I’ve never thought about the actual process of cleaning art pieces until I heard about it from one of my professors. After doing a bit of research I now find it intriguing and there’s so much more than meets the eye. Cleaning a historical piece like Michelangelo’s David must be very challenging and maybe even frightening. Eleonora Pucci surely has a tough but exciting job.
Hi Alice, thank for your comment. Yes, it might make you more nervous to know that the work is watching than any problem you might have with “dusting” David. Actually, the work itself is safe, easy and I imagine highly satisfying if you get into the mindset that there’s a “cosmic connection” between Michelangelo, David and you. But can you imagine the reaction if you dropped something on the marble and chipped it. The person working on this project is not a normal facilities, maintenance person! Good luck with your studies!
I used your services a few years back on a few paintings that were in need of cleaning. One was in dire need of restoration. You did a splendid job of it and I would like to recommend you to a friend who lives in Salt Lake City. Do you serve that area, Scott?
Hi Robert, yes, we are still serving the Salt Lake City area (and the Las Vegas area on our way to Utah and on the way back). We’ve been working in Utah since 1978. Give me a call if I can answer any other questions 805 570 4140
Thanks Robert for your comment. We’ve been serving the Salt Lake City area since 1978. Here is a quick video about some of the institutions we have worked with: Salt Lake City Painting Restoration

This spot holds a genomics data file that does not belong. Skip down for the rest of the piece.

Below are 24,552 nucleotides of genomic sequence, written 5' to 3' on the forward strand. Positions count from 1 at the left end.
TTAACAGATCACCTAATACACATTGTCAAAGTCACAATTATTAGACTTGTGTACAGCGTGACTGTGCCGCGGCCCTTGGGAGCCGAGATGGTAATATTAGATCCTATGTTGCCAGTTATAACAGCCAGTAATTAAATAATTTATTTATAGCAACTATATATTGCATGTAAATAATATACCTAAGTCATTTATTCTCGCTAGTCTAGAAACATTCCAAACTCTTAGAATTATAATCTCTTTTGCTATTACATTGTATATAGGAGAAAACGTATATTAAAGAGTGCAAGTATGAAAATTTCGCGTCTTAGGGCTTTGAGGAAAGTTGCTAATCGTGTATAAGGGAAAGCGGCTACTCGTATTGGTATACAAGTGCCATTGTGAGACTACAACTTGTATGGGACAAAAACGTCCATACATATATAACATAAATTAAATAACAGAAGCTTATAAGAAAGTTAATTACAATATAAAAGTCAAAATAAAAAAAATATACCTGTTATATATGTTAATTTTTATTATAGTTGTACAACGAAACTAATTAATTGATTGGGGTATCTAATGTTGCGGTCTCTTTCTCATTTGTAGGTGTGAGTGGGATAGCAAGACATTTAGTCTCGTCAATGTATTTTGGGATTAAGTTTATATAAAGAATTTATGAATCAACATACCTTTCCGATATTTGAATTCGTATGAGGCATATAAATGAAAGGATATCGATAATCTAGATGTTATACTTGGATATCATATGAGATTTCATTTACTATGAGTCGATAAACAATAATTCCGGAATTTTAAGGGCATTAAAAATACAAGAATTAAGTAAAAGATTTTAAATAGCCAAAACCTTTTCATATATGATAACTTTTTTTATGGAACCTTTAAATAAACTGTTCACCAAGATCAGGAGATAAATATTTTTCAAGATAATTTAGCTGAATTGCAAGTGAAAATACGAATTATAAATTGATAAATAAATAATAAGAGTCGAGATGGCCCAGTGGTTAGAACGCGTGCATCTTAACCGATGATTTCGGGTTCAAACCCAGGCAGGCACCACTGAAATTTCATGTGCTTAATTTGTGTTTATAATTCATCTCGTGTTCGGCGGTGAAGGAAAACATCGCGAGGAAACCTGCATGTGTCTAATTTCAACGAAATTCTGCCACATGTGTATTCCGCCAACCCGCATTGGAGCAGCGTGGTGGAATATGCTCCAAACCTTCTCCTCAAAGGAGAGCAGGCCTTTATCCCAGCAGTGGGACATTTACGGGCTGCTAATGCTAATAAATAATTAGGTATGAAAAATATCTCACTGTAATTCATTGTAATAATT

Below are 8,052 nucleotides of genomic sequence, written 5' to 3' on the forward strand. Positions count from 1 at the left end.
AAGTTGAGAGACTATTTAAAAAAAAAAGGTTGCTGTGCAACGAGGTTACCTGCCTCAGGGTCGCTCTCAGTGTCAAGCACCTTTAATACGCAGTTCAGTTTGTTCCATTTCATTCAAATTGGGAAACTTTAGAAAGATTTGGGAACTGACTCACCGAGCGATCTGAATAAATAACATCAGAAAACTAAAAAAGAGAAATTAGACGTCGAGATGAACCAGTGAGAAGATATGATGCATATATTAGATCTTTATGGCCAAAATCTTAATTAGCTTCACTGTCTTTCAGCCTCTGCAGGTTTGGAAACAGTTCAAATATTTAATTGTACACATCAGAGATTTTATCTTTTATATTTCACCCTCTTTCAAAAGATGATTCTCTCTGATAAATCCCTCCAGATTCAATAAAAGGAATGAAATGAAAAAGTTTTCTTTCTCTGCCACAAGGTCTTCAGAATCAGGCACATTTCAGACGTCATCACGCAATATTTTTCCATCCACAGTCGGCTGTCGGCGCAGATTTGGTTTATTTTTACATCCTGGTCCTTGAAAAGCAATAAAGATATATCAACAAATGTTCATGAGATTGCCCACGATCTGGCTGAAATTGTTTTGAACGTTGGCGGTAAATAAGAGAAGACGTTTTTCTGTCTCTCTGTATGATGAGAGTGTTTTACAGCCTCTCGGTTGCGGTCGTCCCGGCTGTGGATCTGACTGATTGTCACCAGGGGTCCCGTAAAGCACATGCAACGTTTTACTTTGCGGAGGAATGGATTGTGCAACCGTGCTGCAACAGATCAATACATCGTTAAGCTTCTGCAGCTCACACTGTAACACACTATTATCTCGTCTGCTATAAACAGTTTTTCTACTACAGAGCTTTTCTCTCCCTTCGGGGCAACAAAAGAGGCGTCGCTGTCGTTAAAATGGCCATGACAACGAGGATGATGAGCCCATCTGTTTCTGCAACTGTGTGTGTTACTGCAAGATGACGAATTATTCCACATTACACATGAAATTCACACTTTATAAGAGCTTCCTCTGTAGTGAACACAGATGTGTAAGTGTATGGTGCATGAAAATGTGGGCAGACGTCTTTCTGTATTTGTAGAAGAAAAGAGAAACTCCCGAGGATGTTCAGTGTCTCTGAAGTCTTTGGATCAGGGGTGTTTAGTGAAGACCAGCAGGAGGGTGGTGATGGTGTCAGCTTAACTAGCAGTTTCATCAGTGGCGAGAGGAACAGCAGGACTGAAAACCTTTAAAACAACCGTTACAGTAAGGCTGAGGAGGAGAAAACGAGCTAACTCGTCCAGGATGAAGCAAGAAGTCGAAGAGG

From what I know (and that’s not very much) hitting everything with Pledge and a rag can (in time) ruin an art piece? Is this correct?
LOL! Jim, as logical as that seems, lots of people do it cause its quick, convenient and easy. But its bad for the items and I’ve sen damage that can not be undone caused my rags and household cleaning techniques. I’m happy to discuss if there are any questions: 805 570 4140. Also, I wrote a book for home use and to guide people. https://www.SaveYourStuff.com
Jim, the short answer is “yes.” There are many chemical reasons and explanations of what happens during aging that would take awhile to explain. Call me if you have some specific questions. 805 564 3438
The book you shared at the end is fantastic! I learned so much about art collection maintenance from it and the videos provided! I highly recommend anyone go and download it. It’s quite extensive and well made and covers a lot of different areas. I’m confident it will last longer now that I know what I’m doing. Thank you so much, Scott!
Claudia, thanks for your comment and I’m glad you took action to have more hands on experiences with your collection. Seriously, don’t you have more interest and enjoyment from your items now? When you take this kind of interest, your collection becomes a little less than just decorations and more like cultural objects with meaning.
New reader here and I couldn’t be more in awe! My father was very passionate about art collecting and he passed that love to me. He passed away recently and I wanted to start learning more about this as a way to remember him.
Nice comment Rebecca and I know just what you mean. I too feel that way about my parent’s “stuff.”
Welcome Rebecca, stay in touch. Our content doesn’t expire or get outdated. Blog posts from years ago arte still good.
We worked together last year on a few WPA period pieces. Marcus, from Dallas, if you remember. Just wanted to say how much you’ve helped us both with taking care of our collection and also educating us on how to properly take care of them so they last longer. To most people, caring for art is not that difficult but it’s actually quite a complex endeavor and you can easily screw it up as I’ve discovered. If you truly value your collection, there’s no better choice than Scott M Haskins. Thank you for your passion and care for art, Scott!
Marcus, thanks so much for your comment. We have enjoyed very much you sharing your art interests and positive energy. I look forward to connecting again soon. Be sure to stay in touch on our social media, besides our blog (https:www.Facebook.com/bestartdoc) Scott
Respect back at you Marcus. Good to hear from you. Call if you want to talk 805 564 3438